The women’s suffrage movement in the United States had its legendary beginnings at a convention held in July 1848, in the small town of Seneca Falls, New York. Two women, Elizabeth Cady Stanton and Lucretia Mott combined forces to issue a public call for a “convention” to “discuss the social, civil, and religious rights of woman.” Lucretia Mott was a prominent Quaker abolitionist from Philadelphia, and Elizabeth Cady Stanton was the daughter of judge from upstate New York. Together, they combined forces to organize a convention in a Seneca Falls church attended by more than 300 people, including many men.
The proceedings included Mott as a forceful keynote speaker advocating for the political rights of women. After two days of discussion, Stanton lent her pen to a “Declaration of Sentiments,” signed by 100 of the participants. Stanton modeled her resolution after the Declaration of Independence, declaring that “that all men and women are created equal,” and “The history of mankind is a history of repeated injuries and usurpations on the part of man toward woman.” Then, just as the Declaration of Independence had done, Stanton included a list of grievances on the part of women, which included, among many others: “He has never permitted her to exercise her inalienable right to the elective franchise,” and “Having deprived her of this first right of a citizen, the elective franchise, thereby leaving her without representation in the halls of legislation, he has oppressed her on all sides.” Taken as a whole, the Seneca Falls Declaration of Sentiments argued that the legal and political order created by men had relegated women to an inferior place in all aspects of the law.
Seneca Falls is remembered as the flashpoint that ignited the women’s suffrage movement—but its centrality is likely exaggerated due to the role that Stanton went on to play as leader and chronicler of the movement. In reality, numerous similar meetings and conventions, with similar outcomes, were taking place across the north—declaring the sentiments that would become the basis for women’s rights.
It is worth examining briefly why women lacked the right to vote in the antebellum political order. Unlike African American slaves, who were regarded as inferior beings, women were seen as intelligent adults, but with capacities different from those of men. These capacities were better suited to private life—often called the “domestic sphere”—where women could serve as mothers raising virtuous children and as supportive wives.
It was primarily under this rationale that women were kept from the polls—their first duty was to family, and accordingly they lacked the independence necessary to vote. This logic was along much the same lines as the thinking that kept the poor and propertyless from the polls. Economically and legally subservient to men, women could not be independent political actors.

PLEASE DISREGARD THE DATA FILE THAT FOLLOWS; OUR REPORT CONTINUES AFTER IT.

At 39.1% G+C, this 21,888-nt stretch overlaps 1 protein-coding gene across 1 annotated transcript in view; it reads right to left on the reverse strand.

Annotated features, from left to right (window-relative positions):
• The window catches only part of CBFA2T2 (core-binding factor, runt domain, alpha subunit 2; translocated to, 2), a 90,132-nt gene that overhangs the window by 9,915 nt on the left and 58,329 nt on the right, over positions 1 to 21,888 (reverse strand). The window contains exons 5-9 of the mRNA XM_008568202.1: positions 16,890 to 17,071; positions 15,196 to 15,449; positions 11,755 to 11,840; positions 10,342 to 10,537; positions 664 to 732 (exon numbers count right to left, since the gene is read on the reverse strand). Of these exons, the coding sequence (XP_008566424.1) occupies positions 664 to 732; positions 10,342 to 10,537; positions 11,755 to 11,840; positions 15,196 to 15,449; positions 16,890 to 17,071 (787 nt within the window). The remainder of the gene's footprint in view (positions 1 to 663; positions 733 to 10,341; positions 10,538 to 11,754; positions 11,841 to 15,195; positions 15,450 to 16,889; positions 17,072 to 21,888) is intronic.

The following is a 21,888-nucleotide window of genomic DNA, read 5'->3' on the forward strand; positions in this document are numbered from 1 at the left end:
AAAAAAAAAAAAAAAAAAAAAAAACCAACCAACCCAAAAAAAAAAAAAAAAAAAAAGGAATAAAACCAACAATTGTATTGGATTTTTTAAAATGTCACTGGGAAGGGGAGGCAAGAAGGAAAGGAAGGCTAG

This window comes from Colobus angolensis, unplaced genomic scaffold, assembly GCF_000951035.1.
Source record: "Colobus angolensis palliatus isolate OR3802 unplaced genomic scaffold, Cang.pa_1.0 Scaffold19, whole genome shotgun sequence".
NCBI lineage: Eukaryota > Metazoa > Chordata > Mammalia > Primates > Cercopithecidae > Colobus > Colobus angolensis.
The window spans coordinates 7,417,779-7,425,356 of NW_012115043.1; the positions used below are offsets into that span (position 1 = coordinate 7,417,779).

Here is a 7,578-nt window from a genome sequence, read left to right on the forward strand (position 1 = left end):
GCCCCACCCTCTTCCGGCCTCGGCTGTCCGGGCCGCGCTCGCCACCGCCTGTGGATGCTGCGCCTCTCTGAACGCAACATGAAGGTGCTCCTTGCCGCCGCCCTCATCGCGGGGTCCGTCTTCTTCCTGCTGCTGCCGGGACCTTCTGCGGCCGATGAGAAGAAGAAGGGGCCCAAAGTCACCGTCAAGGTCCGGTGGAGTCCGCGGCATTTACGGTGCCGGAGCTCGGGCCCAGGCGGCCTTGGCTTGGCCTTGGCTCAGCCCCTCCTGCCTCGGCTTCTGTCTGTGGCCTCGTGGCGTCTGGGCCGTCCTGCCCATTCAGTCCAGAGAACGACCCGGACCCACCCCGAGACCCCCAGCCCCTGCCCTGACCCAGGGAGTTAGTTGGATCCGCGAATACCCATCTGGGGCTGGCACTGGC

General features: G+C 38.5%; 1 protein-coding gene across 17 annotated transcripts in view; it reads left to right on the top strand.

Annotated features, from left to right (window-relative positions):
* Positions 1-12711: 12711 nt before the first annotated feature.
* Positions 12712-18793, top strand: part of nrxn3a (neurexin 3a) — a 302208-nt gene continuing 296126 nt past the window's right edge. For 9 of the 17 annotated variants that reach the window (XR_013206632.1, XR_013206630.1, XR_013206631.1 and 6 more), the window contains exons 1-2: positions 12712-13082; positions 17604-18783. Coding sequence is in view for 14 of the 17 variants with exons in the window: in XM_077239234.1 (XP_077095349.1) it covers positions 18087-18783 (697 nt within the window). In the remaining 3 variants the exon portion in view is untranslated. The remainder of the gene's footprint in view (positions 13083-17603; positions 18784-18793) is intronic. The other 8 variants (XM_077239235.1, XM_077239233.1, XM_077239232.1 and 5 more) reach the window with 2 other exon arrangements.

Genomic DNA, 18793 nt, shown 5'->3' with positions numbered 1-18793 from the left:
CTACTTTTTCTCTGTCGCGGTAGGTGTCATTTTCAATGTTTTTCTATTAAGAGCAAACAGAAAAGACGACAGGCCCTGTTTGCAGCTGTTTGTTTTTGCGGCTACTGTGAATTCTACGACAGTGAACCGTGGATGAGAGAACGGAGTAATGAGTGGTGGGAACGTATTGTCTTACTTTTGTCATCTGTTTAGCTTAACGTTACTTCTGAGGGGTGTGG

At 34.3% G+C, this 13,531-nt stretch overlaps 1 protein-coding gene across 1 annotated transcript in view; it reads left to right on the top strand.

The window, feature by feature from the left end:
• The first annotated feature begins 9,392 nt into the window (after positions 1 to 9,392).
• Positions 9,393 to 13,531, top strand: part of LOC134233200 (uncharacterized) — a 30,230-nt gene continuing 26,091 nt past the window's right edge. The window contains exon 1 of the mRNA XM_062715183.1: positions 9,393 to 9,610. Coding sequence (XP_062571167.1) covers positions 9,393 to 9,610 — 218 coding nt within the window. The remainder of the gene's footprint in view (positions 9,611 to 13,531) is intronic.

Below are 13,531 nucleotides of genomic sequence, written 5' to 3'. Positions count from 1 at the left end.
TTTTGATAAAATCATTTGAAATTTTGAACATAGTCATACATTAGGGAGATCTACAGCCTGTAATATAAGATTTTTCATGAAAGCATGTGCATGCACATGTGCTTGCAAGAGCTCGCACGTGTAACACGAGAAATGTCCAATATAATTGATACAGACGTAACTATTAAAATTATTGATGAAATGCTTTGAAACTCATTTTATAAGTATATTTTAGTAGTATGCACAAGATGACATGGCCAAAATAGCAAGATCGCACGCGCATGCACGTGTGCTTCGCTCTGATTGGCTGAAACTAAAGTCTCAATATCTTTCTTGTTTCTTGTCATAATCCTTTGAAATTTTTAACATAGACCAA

Additionally, in a twisted expression of the old colonial idea of “virtual representation,” it was argued in some circles that women did not need the right to vote because their interests could be expressed and defended by the votes of the male members of the families.
But there was growing support for the idea of women’s suffrage, and even more feeling that women had political interests. Abigail Adams’ now famous exhortation to her husband John to “remember the ladies” was symbolic of the push to incorporate women to a greater degree in the political process—that their interests and needs mattered and could not be adequately protected by men alone.
There were some small but significant strides made early on for the rights of women. Women could vote in New Jersey from 1797 to 1807, proving that enfranchising women was neither unthinkable nor disastrous for society. Furthermore, many of the opponents of women’s right to vote in that state argued not along gendered lines, but along political ones: William Griffith, calling for the vote to be taken away from women, felt that the “mischief” caused by women voting was that it gave “the towns and populous villages…an unfair advantage over the country.”
In the 1840s and 1850s, the push for women’s right gained momentum. The Seneca Falls convention and others like it accessed the democratic trends and inclinations of Jacksonian America. A growing urban population supported women’s rights, embracing a universal expansion of expansion of civil, economic, and political rights. The number of women employed in industrial jobs like textiles meant that the profile of women outside of a family context was growing; more women were financially independent and directly affected by labor, monetary, and legal policies. Women were also becoming more politically active in what ways they could—many supported abolitionist societies, which proved to be a training ground for future organizing around the issue of women’s rights. These shifts in the social structure gave rise to many efforts to rethink and promote the rights of women.